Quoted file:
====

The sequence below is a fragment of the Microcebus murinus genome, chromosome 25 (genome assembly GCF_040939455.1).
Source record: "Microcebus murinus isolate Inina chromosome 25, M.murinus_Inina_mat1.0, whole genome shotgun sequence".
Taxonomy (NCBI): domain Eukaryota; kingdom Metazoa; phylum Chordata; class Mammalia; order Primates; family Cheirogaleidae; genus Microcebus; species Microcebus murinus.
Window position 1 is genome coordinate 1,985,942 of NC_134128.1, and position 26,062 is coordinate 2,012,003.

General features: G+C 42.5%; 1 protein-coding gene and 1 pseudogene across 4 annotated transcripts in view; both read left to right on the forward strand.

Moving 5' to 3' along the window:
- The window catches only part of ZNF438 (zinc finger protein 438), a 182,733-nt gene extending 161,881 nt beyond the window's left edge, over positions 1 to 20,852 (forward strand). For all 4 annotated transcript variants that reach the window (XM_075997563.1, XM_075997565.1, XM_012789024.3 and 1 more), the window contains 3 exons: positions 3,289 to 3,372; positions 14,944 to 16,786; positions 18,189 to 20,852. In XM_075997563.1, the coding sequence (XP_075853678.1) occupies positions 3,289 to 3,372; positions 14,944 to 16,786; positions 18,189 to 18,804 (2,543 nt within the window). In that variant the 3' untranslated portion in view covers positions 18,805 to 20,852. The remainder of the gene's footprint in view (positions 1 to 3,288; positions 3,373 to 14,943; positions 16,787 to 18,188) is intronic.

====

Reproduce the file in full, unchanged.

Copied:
The sequence below is a fragment of the Microcebus murinus genome, chromosome 25 (genome assembly GCF_040939455.1).
Source record: "Microcebus murinus isolate Inina chromosome 25, M.murinus_Inina_mat1.0, whole genome shotgun sequence".
Taxonomy (NCBI): domain Eukaryota; kingdom Metazoa; phylum Chordata; class Mammalia; order Primates; family Cheirogaleidae; genus Microcebus; species Microcebus murinus.
Window position 1 is genome coordinate 1,985,942 of NC_134128.1, and position 26,062 is coordinate 2,012,003.

General features: G+C 42.5%; 1 protein-coding gene and 1 pseudogene across 4 annotated transcripts in view; both read left to right on the forward strand.

Moving 5' to 3' along the window:
- The window catches only part of ZNF438 (zinc finger protein 438), a 182,733-nt gene extending 161,881 nt beyond the window's left edge, over positions 1 to 20,852 (forward strand). For all 4 annotated transcript variants that reach the window (XM_075997563.1, XM_075997565.1, XM_012789024.3 and 1 more), the window contains 3 exons: positions 3,289 to 3,372; positions 14,944 to 16,786; positions 18,189 to 20,852. In XM_075997563.1, the coding sequence (XP_075853678.1) occupies positions 3,289 to 3,372; positions 14,944 to 16,786; positions 18,189 to 18,804 (2,543 nt within the window). In that variant the 3' untranslated portion in view covers positions 18,805 to 20,852. The remainder of the gene's footprint in view (positions 1 to 3,288; positions 3,373 to 14,943; positions 16,787 to 18,188) is intronic.